Tel Aviv-based IronSource, Israel’s largest internet company, is in advanced talks to be sold to a Chinese technology firm, TheMarker has learned. According to an industry source, IronSource is valued at some $1.8 billion in the talks, but the figures are not final.
CEO Tomer Bar-Zeev said IronSource would not comment, but a quick deal would make it the second major Chinese purchase of an Israel-based company in days after gaming firm Playtika said a consortium of Chinese companies was buying the operations of the company — which is owned by U.S.-based Caesars Interactive Entertainment — for $4.4 billion.
IronSource’s main product, InstallCore, is a service enabling software downloads on desktop computers, but the company is involved in products for app developers, device makers and more.
In September, IronSource, which was founded in 2010, merged with Israeli firm Supersonic in a deal reflecting a combined valuation of $1.2 billion to $1.3 billion by industry estimates. It created Israel’s biggest internet company as measured by workforce, valuation and revenue. The annual revenue of the merged company is thought to be around $450 million.
Before the merger, the founders of IronSource collectively held a 75% stake in the company. They include Bar-Zeev and brothers Eyal, Itay and Roi Milrad. They were joined by entrepreneurs at companies that IronSource acquired early on: Tamir Carmi, Omer Kaplan, Arnon Harish and Nethanel Shadmi. Supersonic was founded by Arik Czerniak and Gil Shoham.
The value that Supersonic received in the merger was an estimated $150 million to $200 million. The owners received shares in the merged firm and some cash. A year before the merger, Supersonic raised $15 million based on a company valuation of about $100 million. The merger created a company with about 800 employees, around 600 of them in Israel.
Supersonic has an advertising platform for mobile apps in video format or as a banner that appears to be an integral part of the application. The company is developing an advertising management system and an exchange for the sale of advertising space in real time.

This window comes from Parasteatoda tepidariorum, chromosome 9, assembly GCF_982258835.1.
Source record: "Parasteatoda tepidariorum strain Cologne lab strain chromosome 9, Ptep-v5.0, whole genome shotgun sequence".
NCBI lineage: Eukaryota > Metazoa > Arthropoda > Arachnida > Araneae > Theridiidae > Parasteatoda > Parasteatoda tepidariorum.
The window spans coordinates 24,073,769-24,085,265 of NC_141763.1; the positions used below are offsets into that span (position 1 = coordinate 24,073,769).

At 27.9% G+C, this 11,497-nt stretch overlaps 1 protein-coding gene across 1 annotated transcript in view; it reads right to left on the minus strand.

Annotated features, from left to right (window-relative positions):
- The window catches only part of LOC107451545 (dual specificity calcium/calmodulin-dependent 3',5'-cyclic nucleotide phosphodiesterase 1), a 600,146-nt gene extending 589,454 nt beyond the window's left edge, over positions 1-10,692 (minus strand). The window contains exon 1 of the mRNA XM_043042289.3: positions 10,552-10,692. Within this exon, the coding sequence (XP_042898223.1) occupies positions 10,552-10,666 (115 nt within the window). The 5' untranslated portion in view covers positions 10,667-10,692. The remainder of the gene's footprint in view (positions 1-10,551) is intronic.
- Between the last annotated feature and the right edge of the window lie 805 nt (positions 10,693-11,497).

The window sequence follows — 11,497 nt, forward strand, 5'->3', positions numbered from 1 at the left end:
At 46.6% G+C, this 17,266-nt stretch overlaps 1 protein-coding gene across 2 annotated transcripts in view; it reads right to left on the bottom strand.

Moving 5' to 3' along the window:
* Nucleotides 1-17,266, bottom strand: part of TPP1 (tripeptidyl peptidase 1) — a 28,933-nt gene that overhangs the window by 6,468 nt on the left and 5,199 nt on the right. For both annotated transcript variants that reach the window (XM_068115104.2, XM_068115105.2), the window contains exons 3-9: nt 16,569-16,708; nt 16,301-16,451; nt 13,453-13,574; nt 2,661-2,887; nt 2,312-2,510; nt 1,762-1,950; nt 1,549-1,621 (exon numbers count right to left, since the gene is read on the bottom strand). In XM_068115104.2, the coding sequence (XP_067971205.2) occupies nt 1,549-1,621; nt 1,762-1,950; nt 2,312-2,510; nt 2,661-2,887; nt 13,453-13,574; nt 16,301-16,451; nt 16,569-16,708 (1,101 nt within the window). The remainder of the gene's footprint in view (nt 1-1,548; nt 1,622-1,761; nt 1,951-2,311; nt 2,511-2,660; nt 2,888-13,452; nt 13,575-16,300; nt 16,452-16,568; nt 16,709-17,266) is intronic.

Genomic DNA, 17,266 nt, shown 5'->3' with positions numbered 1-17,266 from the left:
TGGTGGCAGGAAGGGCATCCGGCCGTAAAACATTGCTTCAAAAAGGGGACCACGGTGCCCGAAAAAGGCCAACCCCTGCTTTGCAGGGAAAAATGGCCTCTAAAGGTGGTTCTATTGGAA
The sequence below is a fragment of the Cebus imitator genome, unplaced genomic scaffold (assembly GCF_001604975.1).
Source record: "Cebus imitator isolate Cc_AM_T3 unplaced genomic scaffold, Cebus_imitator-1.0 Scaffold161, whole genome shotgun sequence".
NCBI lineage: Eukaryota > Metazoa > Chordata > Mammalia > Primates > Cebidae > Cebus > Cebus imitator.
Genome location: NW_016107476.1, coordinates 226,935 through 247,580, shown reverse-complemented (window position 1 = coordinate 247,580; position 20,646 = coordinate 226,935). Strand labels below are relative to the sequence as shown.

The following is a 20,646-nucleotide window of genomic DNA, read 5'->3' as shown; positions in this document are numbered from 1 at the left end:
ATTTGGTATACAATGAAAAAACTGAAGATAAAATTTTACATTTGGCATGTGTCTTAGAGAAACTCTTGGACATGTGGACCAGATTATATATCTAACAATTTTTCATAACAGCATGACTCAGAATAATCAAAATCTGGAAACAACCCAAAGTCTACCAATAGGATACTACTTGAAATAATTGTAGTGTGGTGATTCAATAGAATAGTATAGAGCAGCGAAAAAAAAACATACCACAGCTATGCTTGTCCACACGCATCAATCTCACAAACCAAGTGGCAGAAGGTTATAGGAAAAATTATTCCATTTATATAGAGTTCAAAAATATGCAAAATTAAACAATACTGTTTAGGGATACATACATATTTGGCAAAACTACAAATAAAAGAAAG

An acquisition now of IronSource by a strategic player in the same sector would provide liquidity to the owners of IronSource. One of the main challenges facing the company has been how to enable its current owners, which include venture capital firms such as Carmel Ventures and Tal Barnoach’s Disruptive Fund, to derive the benefits of their holdings and spur the company to further growth.
The main options that they have had before them have been an initial public offering or to have the company acquired by an investment fund or strategic firm. IronSource would have been expected to encounter problems in an IPO. On the other hand, it would be only a minority of American tech firms that might possibly be interested in purchasing the company.
A possible IPO and listing on the Nasdaq exchange has apparently not appeared in the cards because American investors are not attracted to its sector of the industry. But Chinese firms with a lot of spare cash have been active recently in snapping up companies and investing in sectors that may be seen to be on the margins of the internet field, such as IronSource. From that standpoint, a merger with a Chinese strategic partner in the field would provide investors with an exit and allow the company to develop in new directions.
In 2013, IronSource was on the verge of a merger with translation software firm Babylon Software, but the merger was never completed and instead the company continued to grow through acquisitions of its own. Other investors in the company include Len Blavatnik, Saban Capital Group, Leumi Partners and two Chinese firms, Pin An Ventures and China Venture Capital.
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